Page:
Somali capital “fully liberated” from Shebab rebels

(InformAfrica) — Somalia’s capital has been “fully liberated” from Islamist Shebab rebels, the country’s president said on Saturday.

“Mogadishu has been fully liberated from the enemy, and the rest of the country will soon be liberated too,” Sharif Sheikh Ahmed told reporters.

Shebab fighters are trying overthrow the country's Western-backed government. Photo: AFP

The Al-Qaeda affiliated Shebab insurgents abandoned several key positions in Mogadishu overnight, that were then taken over by government troops.

“We are very happy — the fruits of bloodshed and the wars that we fought against the rebels are finally attained,” Ahmed said.

African Union-backed government troops have been battling Shebab rebels in Mogadishu in an offensive to secure aid delivery routes for victims of the drought threatening some 12 million people in Somalia and other Horn of Africa countries.

“We have two enemies to fight – one of them is the Shebab, while the other is those who try to rob the people,” the president said.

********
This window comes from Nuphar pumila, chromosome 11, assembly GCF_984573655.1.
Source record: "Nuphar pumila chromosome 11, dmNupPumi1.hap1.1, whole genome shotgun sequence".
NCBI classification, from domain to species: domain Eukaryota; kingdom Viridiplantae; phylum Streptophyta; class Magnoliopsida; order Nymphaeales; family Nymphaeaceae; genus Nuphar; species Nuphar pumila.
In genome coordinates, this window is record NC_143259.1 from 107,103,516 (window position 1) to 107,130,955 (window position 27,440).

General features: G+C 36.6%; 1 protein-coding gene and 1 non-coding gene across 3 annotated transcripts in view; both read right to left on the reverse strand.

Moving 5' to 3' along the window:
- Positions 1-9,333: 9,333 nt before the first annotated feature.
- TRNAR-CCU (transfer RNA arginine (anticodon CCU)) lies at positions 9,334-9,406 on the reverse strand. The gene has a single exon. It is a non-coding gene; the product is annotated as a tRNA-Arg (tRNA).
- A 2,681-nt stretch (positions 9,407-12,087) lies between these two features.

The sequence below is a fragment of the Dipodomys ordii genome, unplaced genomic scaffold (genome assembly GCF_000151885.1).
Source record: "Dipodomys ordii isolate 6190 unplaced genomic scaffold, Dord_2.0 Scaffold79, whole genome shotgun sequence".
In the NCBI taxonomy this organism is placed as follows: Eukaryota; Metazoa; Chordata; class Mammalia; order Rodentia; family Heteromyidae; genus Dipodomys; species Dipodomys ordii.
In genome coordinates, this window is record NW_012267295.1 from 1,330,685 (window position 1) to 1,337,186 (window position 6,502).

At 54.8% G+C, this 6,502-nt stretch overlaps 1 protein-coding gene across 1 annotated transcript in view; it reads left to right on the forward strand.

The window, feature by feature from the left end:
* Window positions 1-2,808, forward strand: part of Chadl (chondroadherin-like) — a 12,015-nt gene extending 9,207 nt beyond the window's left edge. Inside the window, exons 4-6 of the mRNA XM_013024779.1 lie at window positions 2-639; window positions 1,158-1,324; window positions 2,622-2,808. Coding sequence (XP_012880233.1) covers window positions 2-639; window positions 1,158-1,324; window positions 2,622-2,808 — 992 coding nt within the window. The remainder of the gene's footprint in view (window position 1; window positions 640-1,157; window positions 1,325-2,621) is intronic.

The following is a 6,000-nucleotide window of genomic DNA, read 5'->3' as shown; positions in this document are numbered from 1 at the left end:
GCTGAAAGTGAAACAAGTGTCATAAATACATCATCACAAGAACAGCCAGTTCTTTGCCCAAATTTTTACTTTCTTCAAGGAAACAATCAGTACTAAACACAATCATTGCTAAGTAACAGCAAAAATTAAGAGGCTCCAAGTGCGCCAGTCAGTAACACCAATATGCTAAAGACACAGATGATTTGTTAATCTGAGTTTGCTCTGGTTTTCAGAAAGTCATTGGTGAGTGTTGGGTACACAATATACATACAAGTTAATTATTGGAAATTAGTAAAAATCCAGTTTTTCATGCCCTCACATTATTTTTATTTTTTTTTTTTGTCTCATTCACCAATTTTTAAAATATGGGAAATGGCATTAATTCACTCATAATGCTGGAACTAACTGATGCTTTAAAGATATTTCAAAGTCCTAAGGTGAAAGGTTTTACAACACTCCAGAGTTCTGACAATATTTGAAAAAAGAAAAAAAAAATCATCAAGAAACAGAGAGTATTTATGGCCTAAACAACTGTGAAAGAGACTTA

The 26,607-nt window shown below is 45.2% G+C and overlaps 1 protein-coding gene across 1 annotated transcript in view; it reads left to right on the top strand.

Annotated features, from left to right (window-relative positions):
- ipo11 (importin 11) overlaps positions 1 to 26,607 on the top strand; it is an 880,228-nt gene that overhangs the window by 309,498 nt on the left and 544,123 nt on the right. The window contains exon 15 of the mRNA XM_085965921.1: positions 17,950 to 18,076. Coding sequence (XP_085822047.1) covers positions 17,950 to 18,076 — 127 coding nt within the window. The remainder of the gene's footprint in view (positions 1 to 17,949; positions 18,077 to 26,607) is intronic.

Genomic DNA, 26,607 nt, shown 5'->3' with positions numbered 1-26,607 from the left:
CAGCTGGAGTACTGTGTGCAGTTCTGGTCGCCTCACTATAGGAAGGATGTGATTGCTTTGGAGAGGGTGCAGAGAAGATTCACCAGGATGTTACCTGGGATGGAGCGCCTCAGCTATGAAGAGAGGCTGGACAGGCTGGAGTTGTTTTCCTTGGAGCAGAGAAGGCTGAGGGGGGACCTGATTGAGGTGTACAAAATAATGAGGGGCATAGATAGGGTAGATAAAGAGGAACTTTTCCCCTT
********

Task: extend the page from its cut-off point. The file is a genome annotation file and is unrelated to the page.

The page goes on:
“We will not tolerate looting, and anyone found committing such a crime will be brought to justice.”

Lawless Somalia is awash with rival militia factions. On Friday, food aid being handed out to famine victims in Mogadishu was looted by gunmen, who killed five people.

Until Saturday morning, government and AU troops controlled just over half of Mogadishu, including the airport and port, while the Shebab controlled the city’s north-east.

“The enemy is defeated, they pulled out of Mogadishu — and we will fight them to eliminate them from the rest of the country,” Somalia’s prime minister Abdiweli Mohamed Ali said.

Shebab fighters are waging a bloody campaign to overthrow the country’s Western-backed transitional government, and control large areas of the south and centre of the country.

Major Paddy Ankunda, a spokesman for the AU’s AMISOM force in Somalia, said: “We’re getting reports that they have pulled out from all their positions. We are still verifying.

“We’re very very cautious because it could be a trap.”


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